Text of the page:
This city was meant to be enjoyed and admired. The more present you are in every adventure and experience, the more there is to remember.

2. More Patience & Compassion

Normally, tentative start times would drive me up the wall. In the US, class starting at 10 a.m. means most students will be there by 9:45 a.m. Let’s just say that habit doesn’t translate.

However, professors not responding to emails instantaneously and stores being closed more frequently is a humbling reminder that people have lives outside of yours. Here, there is a point where work stops and life begins.

While waiting for friends at the metro, I discovered more room for understanding. Instead of thinking they’re late, I bet they overslept, that’s so like them, I found myself not even thinking of optimistic excuses for why they were late. Rather just admiring the city, enjoying a cappuccino and truly waiting patiently.

3. Real Conversations

IMG_0079In the US we are accustomed to fast food, hour-long sit down dinners, and wait staff politely hinting at the exit. Here, fast food is still made fresh, dinners last for many hours and the bill only comes upon request.

Throughout these “long” dinners, I have found the conversation never dulls and the question of what time is it? becomes irrelevant. Italians will stay for hours after eating, conversing on a level that goes past the superficial.

The other day when overwhelmed with the understandable need for a crepe, instead of getting it to-go, I stood at the counter and ate. This is very common in cafes, regardless of who you are with.

So as I stood by myself, iPhone out of sight, I realized how much more present I was. I began practicing my Italian with the barista. Holding up my knife and fork, I asked “Come si dice?” He taught me the new vocab and laughed as I attempted the Italian accent.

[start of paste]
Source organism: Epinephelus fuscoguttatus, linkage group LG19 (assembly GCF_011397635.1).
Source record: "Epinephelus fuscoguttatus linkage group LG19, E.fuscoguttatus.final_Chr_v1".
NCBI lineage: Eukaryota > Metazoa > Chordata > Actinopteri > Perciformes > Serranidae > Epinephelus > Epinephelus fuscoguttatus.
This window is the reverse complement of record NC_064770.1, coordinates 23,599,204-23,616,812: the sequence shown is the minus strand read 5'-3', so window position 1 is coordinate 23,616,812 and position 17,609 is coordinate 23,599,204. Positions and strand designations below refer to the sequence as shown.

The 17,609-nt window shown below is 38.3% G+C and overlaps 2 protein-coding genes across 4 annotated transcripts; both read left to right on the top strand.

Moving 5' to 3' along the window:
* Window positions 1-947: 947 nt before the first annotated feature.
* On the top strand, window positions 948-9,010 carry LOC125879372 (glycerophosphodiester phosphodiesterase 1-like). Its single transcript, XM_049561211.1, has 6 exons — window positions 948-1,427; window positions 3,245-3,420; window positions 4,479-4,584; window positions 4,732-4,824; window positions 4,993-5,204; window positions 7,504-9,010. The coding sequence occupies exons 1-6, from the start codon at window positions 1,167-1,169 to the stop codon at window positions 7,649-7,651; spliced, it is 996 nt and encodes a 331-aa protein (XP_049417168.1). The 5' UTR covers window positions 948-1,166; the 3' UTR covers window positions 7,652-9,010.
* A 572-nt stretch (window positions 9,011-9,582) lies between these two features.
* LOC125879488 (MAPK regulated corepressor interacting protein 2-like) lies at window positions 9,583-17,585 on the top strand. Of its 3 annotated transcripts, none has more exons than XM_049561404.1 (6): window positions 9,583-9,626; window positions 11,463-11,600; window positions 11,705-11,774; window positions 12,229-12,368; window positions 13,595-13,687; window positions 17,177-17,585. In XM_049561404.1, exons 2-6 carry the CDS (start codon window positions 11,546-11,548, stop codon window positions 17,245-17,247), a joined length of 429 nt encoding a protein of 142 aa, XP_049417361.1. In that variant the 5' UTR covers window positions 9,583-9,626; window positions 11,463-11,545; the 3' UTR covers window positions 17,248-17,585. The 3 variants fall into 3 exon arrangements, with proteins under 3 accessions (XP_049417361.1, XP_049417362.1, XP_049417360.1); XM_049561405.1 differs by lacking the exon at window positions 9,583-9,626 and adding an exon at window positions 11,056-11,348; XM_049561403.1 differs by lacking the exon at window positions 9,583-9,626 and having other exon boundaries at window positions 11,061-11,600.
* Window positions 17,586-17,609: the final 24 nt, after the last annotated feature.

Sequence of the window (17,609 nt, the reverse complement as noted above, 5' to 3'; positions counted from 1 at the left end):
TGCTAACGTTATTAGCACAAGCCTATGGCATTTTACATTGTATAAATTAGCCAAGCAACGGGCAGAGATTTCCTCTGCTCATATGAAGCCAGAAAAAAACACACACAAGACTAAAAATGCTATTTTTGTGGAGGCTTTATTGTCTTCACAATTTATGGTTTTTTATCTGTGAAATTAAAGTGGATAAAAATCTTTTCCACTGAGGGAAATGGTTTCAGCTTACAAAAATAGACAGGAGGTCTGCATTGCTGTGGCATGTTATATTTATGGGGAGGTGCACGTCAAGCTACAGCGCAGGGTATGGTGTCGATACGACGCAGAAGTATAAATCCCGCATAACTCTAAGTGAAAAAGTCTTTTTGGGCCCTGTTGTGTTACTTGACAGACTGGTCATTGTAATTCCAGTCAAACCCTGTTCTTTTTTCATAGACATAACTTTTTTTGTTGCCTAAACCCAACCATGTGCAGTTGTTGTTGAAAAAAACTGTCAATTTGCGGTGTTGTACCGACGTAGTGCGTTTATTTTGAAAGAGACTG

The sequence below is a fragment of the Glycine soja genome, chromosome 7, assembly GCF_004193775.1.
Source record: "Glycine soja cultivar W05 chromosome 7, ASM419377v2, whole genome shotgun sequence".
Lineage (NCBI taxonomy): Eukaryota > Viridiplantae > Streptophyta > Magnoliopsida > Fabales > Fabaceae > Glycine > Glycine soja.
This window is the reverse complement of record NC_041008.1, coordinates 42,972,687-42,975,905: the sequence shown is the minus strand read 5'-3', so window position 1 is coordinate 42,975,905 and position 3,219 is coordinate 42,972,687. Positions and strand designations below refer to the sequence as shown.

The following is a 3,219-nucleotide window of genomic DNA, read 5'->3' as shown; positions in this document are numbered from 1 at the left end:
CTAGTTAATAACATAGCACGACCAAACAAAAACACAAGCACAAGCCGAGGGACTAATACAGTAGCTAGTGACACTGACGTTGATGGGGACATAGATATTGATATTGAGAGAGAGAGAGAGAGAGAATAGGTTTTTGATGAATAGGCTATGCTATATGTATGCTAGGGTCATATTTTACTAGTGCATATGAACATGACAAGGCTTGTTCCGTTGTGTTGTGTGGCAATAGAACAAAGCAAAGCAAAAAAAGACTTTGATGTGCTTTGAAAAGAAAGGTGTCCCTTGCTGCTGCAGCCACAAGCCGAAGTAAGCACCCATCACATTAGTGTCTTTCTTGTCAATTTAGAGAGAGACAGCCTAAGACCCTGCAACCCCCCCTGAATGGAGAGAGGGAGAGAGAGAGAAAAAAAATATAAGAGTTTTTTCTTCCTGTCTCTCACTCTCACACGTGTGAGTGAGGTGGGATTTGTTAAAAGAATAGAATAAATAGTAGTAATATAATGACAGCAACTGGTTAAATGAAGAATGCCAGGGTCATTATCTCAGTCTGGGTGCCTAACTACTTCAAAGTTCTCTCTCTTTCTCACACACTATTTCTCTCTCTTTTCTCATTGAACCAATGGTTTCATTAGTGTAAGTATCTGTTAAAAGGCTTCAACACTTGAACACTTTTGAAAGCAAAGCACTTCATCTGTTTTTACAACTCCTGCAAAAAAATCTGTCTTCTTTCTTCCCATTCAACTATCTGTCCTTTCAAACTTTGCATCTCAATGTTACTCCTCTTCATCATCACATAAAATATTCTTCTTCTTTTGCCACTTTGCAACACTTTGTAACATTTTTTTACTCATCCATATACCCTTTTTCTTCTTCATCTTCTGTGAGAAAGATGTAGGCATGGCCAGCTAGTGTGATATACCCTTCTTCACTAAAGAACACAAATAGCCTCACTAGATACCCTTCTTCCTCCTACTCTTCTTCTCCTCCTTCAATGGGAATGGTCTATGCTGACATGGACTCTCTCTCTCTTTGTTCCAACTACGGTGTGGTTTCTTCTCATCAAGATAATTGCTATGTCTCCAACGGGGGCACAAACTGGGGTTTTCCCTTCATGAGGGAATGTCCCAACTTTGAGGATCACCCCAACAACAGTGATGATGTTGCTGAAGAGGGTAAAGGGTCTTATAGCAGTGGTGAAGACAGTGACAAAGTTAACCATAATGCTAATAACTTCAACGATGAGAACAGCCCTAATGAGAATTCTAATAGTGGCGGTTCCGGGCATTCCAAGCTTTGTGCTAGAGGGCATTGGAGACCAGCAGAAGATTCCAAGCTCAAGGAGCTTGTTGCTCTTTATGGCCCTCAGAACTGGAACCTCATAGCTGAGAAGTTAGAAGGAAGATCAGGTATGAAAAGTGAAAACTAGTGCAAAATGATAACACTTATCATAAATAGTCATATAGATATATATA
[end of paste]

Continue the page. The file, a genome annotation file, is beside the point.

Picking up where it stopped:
Taking the opportunity to slow down allows you to meet new people in places you would normally never look.

4. Routines Filled With Simple Pleasures

As Romans commute to work each morning, there is not the same chaos we associate with rush hour. These tentative start times allow them the luxury of going into their favorite cafe and sitting down for a cappuccino.Screen Shot 2014-01-21 at 9.52.56 AM

While that may sound expensive, the 90 cents I’ve spent at Cafe Amore each morning before class has created one of my favorite traditions. The owner, Fabio, greets us every morning and helps us learn Italian as he repeats the name of pastries and corrects my french pronunciation.

It’s the little things.

5. Because You Can

Maybe all the yoga gives me an advantage, but somehow my Type-A tendencies make me think if I can embrace this lifestyle, anyone can.

I’m sure you found that finding the time to Skype with a friend, enjoy a book or try something out of your comfort zone always seems impossible at first, but is always worth the effort. Making time for what you enjoy and what energizes you makes faulty wi-fi’s, late friends and unpredictable bus schedules much easier to cope with.